We tried one where I was literally looking back up at Negan, or even turning my head. I wanted to initially get off my chair and face him. I’d just be looking at him, and I think that was facing it. That’s facing the music. That’s how Simon wanted to go down, standing up to him. You know, [the producers] had differences of opinions, and obviously, things turned.
He thought: Okay, this could be it. But you know what? I’m not going to cower. I’m not going to lower my head. I’m not going to sit here and, “Ha, ha, ha.” No. I’m going to just take it the way I want to take it — like a man. Obviously, it didn’t work with [the producers]. “No don’t turn and face him. That’s horrible.” But that’s what I wanted as far with Simon. I thought yeah, okay. If he’s going to take his punishment, I’m going to take it sitting up straight; no head bowed, no looking away. Just, “Okay, go. Look at me when you’re doing it and make sure you know.” So that was the idea of mine, that yeah, he’s going to get killed, but he’s going to do it with his honor, if you will.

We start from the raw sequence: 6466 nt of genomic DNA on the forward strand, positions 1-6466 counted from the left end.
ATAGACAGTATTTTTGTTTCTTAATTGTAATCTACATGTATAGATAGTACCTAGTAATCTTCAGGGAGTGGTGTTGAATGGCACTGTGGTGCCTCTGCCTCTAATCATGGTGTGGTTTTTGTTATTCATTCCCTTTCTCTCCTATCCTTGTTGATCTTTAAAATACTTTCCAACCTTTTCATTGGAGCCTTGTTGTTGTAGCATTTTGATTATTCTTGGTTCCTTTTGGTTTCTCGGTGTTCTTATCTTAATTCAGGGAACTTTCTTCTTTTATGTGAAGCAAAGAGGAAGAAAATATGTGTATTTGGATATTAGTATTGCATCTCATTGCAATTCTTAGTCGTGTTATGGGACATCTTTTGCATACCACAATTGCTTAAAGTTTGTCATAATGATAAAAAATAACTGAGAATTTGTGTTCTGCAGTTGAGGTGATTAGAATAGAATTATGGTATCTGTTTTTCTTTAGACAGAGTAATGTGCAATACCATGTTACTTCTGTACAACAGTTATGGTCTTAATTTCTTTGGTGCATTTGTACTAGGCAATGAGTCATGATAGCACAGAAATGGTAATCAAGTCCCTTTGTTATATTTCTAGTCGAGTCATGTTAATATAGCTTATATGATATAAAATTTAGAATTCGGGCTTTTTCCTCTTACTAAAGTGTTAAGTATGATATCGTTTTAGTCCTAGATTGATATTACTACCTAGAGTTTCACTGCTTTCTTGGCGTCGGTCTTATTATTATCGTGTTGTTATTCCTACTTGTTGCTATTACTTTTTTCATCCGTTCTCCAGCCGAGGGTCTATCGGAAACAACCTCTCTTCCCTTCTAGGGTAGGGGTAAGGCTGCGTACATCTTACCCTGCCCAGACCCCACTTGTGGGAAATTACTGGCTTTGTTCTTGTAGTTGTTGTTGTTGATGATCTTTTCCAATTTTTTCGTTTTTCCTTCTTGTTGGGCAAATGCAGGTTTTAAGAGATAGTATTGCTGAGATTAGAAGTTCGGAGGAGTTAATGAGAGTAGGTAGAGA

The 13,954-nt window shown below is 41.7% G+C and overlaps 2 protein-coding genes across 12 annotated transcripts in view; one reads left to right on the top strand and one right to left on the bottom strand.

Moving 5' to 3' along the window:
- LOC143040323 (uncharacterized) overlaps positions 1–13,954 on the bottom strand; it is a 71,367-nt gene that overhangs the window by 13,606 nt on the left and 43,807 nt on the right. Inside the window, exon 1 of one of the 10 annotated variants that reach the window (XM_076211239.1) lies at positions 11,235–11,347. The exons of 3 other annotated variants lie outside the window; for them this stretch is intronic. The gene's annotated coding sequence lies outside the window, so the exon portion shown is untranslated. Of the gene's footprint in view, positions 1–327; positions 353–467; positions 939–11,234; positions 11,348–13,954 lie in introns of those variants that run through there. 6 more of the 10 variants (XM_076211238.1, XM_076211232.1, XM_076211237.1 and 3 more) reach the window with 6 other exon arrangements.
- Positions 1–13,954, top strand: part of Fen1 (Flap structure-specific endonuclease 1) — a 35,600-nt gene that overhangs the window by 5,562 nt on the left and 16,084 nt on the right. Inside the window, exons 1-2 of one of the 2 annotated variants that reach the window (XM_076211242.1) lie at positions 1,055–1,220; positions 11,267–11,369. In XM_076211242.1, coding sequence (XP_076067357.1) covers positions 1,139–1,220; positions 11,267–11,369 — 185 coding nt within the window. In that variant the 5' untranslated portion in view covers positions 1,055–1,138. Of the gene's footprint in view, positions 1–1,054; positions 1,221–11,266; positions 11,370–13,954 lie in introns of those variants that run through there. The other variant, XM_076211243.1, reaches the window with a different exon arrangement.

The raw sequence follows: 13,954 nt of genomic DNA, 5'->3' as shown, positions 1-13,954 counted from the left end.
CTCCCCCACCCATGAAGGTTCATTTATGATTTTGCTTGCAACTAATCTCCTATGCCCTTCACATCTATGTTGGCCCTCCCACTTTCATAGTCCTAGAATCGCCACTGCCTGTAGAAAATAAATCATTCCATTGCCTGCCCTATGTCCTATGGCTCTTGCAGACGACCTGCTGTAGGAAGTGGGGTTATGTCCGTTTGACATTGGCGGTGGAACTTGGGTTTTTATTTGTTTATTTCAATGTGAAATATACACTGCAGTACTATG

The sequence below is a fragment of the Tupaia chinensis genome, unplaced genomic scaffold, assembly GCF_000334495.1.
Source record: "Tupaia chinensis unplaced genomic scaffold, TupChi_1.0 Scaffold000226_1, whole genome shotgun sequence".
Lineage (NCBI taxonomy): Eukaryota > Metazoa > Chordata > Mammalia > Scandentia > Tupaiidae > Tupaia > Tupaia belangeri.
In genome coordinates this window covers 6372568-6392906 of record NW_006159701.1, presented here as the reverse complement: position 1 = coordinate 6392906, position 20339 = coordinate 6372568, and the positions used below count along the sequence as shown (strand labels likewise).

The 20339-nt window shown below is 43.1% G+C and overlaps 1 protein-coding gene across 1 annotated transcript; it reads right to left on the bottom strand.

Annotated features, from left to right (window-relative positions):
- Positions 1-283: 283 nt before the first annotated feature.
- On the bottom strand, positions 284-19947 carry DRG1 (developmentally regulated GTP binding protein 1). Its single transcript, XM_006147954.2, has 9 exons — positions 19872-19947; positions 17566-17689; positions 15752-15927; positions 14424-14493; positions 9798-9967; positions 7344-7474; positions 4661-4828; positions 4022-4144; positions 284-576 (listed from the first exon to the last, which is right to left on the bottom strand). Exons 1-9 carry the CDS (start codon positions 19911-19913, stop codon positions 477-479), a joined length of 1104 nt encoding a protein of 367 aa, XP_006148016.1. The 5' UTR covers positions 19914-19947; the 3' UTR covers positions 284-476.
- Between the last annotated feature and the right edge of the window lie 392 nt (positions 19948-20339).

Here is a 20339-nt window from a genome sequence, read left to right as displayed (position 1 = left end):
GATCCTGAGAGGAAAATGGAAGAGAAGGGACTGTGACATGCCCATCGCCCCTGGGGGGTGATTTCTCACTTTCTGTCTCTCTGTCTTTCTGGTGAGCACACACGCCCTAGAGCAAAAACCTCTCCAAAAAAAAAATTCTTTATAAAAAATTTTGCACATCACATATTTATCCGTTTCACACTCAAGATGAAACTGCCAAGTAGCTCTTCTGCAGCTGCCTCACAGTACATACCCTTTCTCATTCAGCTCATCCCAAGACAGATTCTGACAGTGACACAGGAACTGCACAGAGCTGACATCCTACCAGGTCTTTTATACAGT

Let’s move into Simon’s planned mutiny even after Negan has returned because I’m curious from your perspective where this comes from now in terms of him wanting to take out Negan. Is it purely philosophical, or is it that he got a taste of power and now doesn’t want to give it up, or maybe a bit of both?
I don’t think it’s the taste of power. I never thought that Simon was a power-hungry man. On some level, I think he was fine the way he was going about it. I think it was more just moving things along. He ended up representing chaos in the world and the elimination of things. Hopefully, this will move the needle forward in this sick way that he decided to do it. But I think he was always coming from somewhere like that as opposed to the place of what you’re suggesting, the power. I never saw Simon as like, “Oh I want to be the leader.” I think he would go off and do his own thing, like lead all these outposts, but never with the goal of becoming the captain of the team.